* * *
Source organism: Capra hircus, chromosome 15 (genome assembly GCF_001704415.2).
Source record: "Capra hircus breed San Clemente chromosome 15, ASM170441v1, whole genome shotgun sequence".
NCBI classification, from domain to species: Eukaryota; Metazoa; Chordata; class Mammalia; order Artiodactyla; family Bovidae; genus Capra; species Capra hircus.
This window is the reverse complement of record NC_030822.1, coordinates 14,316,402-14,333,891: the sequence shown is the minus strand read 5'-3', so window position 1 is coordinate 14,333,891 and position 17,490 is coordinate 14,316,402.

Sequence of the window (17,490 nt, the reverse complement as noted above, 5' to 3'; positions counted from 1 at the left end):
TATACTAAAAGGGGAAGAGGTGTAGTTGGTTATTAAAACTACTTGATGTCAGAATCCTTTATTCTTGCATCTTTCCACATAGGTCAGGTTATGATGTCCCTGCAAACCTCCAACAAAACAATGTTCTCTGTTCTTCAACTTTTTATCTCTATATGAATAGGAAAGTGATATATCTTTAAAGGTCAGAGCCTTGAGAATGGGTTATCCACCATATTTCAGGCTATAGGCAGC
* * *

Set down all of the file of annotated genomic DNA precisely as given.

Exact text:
Source organism: Capra hircus, chromosome 15 (genome assembly GCF_001704415.2).
Source record: "Capra hircus breed San Clemente chromosome 15, ASM170441v1, whole genome shotgun sequence".
NCBI classification, from domain to species: Eukaryota; Metazoa; Chordata; class Mammalia; order Artiodactyla; family Bovidae; genus Capra; species Capra hircus.
This window is the reverse complement of record NC_030822.1, coordinates 14,316,402-14,333,891: the sequence shown is the minus strand read 5'-3', so window position 1 is coordinate 14,333,891 and position 17,490 is coordinate 14,316,402.

Sequence of the window (17,490 nt, the reverse complement as noted above, 5' to 3'; positions counted from 1 at the left end):
TATACTAAAAGGGGAAGAGGTGTAGTTGGTTATTAAAACTACTTGATGTCAGAATCCTTTATTCTTGCATCTTTCCACATAGGTCAGGTTATGATGTCCCTGCAAACCTCCAACAAAACAATGTTCTCTGTTCTTCAACTTTTTATCTCTATATGAATAGGAAAGTGATATATCTTTAAAGGTCAGAGCCTTGAGAATGGGTTATCCACCATATTTCAGGCTATAGGCAGC